let x = b"hello"; // x is shadowed
assert(x == b"hello", 42);

After a local is shadowed, the value stored in the local still exists, but will no longer be accessible. This is important to keep in mind with resources, as ownership of the value must be transferred by the end of the function.

address 0x42 {
module Example {
resource struct Coin { value: u64 }
fun unused_resource(): Coin {
let x = Coin { value: 0 }; // ERROR!
// ^ This local still contains a resource
x.value = 1;
let x = Coin { value: 10 };
x
// ^ Invalid return
}
}
}

When a local is shadowed inside a scope, the shadowing only remains for that scope. The shadowing is gone once that scope ends.

let x = 0;
{
let x = 1;
assert(x == 1, 42);
};
assert(x == 0, 42);

Remember, locals can change type when they are shadowed.

let x = 0;
{
let x = b"hello";
assert(x = b"hello", 42);
};
assert(x == 0, 42);

Move and Copy#

All local variables in Move can be used in two ways, either by move or copy. If one or the other is not specified, the Move compiler is able to infer whether a copy or a move should be used. This means that in all of the examples above, a move or a copy would be inserted by the compiler. A local variable cannot be used without the use of move or copy.

copy will likely feel the most familiar coming from other programming languages, as it creates a new copy of the value inside of the variable to use in that expression. With copy, the local variable can be used more than once.

let x = 0;
let y = copy x + 1;
let z = copy x + 2;

All non-resource values can be copied using copy.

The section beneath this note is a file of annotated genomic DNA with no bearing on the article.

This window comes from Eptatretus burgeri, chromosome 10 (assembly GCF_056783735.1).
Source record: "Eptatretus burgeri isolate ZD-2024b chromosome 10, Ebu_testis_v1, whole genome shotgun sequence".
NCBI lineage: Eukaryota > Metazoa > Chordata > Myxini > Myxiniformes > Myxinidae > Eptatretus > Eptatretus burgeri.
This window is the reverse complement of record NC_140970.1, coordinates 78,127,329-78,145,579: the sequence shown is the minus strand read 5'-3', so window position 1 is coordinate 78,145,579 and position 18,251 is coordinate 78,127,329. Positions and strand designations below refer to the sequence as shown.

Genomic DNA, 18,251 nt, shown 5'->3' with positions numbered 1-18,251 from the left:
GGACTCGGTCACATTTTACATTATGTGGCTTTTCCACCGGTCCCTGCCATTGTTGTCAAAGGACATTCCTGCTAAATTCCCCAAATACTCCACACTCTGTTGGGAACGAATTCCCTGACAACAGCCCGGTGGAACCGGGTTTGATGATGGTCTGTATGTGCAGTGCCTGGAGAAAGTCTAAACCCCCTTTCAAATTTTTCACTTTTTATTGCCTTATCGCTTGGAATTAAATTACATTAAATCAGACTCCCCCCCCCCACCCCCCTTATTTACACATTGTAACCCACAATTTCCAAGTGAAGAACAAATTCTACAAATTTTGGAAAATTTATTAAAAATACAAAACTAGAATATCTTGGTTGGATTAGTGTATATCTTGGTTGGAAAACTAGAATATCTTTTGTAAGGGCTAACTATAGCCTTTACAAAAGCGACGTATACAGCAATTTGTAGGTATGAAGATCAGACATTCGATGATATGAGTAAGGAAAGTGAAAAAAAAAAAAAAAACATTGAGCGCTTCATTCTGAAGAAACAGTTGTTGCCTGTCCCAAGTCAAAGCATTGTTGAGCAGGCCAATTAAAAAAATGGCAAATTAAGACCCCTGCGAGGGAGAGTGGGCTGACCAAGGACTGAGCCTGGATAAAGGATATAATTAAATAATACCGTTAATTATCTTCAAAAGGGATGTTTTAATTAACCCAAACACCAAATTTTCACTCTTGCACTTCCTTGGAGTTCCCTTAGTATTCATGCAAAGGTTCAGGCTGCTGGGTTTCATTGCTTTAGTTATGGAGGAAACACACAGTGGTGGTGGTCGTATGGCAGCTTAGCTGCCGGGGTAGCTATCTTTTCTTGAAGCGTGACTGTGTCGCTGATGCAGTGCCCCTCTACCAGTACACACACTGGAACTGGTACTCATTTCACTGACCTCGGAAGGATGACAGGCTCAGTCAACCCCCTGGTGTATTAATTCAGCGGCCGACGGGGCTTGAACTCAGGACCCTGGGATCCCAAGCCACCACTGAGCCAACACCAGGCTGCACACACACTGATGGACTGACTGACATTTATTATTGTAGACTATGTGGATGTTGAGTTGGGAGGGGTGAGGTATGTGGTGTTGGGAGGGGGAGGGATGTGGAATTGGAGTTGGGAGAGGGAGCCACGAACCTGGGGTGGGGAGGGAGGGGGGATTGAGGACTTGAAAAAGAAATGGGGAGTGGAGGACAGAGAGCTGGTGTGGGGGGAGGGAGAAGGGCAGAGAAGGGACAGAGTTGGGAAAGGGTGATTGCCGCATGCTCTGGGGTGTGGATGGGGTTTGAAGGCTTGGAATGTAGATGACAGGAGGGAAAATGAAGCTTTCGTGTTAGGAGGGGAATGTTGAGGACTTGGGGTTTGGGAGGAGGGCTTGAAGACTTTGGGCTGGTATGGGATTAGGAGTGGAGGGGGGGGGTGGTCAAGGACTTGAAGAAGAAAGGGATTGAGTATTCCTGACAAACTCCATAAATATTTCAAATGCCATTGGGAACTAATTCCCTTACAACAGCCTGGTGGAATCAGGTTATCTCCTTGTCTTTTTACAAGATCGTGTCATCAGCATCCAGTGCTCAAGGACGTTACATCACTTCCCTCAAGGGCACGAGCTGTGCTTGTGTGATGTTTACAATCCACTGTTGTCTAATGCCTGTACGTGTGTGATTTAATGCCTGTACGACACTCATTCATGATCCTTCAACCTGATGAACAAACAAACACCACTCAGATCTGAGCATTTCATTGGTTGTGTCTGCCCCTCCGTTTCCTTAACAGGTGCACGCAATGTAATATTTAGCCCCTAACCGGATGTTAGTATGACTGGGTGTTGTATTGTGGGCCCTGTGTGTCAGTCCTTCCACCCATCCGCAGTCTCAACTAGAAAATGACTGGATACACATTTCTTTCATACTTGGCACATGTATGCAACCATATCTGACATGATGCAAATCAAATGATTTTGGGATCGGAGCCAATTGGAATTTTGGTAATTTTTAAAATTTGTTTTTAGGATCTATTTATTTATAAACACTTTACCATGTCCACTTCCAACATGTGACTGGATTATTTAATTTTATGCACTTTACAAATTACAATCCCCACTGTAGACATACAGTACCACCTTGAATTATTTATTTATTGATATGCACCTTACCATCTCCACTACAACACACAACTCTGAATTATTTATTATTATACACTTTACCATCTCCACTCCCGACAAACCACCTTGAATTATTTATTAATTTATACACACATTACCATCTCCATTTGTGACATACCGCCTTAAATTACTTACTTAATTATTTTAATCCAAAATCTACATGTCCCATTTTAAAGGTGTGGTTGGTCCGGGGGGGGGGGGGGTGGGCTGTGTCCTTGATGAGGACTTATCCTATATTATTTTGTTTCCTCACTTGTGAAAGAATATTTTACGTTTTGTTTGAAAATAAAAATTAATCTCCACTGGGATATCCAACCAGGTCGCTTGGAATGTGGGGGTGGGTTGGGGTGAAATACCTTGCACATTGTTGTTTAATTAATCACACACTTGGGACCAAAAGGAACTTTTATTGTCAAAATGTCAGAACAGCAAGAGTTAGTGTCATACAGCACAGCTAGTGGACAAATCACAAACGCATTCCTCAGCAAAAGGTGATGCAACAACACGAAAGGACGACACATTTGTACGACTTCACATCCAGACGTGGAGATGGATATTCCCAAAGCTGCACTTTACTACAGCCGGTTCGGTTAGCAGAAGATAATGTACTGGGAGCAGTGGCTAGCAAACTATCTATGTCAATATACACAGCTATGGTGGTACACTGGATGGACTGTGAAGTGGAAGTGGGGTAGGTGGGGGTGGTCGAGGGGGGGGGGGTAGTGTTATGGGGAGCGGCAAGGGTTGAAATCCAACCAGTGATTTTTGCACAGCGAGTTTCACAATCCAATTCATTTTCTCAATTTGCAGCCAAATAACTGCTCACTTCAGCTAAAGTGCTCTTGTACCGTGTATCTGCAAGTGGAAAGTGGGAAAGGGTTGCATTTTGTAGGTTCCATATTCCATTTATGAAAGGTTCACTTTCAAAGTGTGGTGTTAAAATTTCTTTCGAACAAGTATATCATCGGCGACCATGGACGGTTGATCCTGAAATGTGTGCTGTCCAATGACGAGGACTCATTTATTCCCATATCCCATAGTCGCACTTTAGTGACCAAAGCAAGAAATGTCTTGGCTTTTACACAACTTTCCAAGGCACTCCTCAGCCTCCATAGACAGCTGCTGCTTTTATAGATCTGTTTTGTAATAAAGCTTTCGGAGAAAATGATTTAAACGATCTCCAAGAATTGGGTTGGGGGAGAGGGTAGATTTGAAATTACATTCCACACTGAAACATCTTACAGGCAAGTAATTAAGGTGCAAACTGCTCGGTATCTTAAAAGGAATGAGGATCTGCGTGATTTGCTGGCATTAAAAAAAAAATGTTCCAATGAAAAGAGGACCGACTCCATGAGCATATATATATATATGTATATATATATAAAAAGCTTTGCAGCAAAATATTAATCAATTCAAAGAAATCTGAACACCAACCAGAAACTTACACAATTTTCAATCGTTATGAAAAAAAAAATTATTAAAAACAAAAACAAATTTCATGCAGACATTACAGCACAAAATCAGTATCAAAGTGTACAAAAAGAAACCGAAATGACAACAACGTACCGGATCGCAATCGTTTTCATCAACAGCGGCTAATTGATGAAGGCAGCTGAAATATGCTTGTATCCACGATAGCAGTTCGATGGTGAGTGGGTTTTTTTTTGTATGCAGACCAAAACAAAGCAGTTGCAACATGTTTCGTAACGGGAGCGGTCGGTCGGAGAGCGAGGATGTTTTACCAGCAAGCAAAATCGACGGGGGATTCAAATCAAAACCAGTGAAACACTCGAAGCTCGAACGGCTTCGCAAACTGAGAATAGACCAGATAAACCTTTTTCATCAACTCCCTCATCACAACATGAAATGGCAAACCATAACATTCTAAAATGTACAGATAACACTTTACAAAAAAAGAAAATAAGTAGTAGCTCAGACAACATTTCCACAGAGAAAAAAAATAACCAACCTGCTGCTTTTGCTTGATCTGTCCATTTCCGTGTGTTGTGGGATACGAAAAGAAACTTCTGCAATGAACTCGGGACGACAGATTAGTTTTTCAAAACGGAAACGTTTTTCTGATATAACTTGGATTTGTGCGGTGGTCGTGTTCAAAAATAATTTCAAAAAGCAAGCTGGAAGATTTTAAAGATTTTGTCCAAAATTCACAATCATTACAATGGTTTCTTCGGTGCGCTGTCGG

move takes the value out of the local variable without copying the data. After a move occurs, the local variable is unavailable.

let x = 1;
let y = move x + 1;
// ------ Local was moved here
let z = move x + 2; // Error!
// ^^^^^^ Invalid usage of local 'x'
y + z

Safety#

Move's type system will prevent a value from being used after it is moved. This is the same safety check described in let declaration that prevents local variables from being used before it is assigned a value.

For more information, see Move equality.

Inference#

As mentioned above, the Move compiler will infer a copy or move if one is not indicated. The algorithm for doing so is quite simple:

  • Any copyable, scalar value is given a copy.
  • Any reference (both mutable &mut and immutable &) is given a copy.
    • Except under special circumstances where it is made a move for predictable borrow checker errors.
  • Any other value is given a move.
    • This means that even though other values might be copyable, it must be done explicitly by the programmer.
    • This is to prevent accidental copies of large data structures.

For example:

let s = b"hello";
let foo = Foo { f: 0 };
let coin = Coin { value: 0 };
let s2 = s; // move
let foo2 = foo; // move
let coin2 = coin; // move
let x = 0;
let b = false;
let addr = 0x42;
let x_ref = &x;
let coin_ref = &mut coin2;
let x2 = x; // copy
let b2 = b; // copy
let addr2 = 0x42; // copy
let x_ref2 = x_ref; // copy
let coin_ref2 = coin_ref; // copy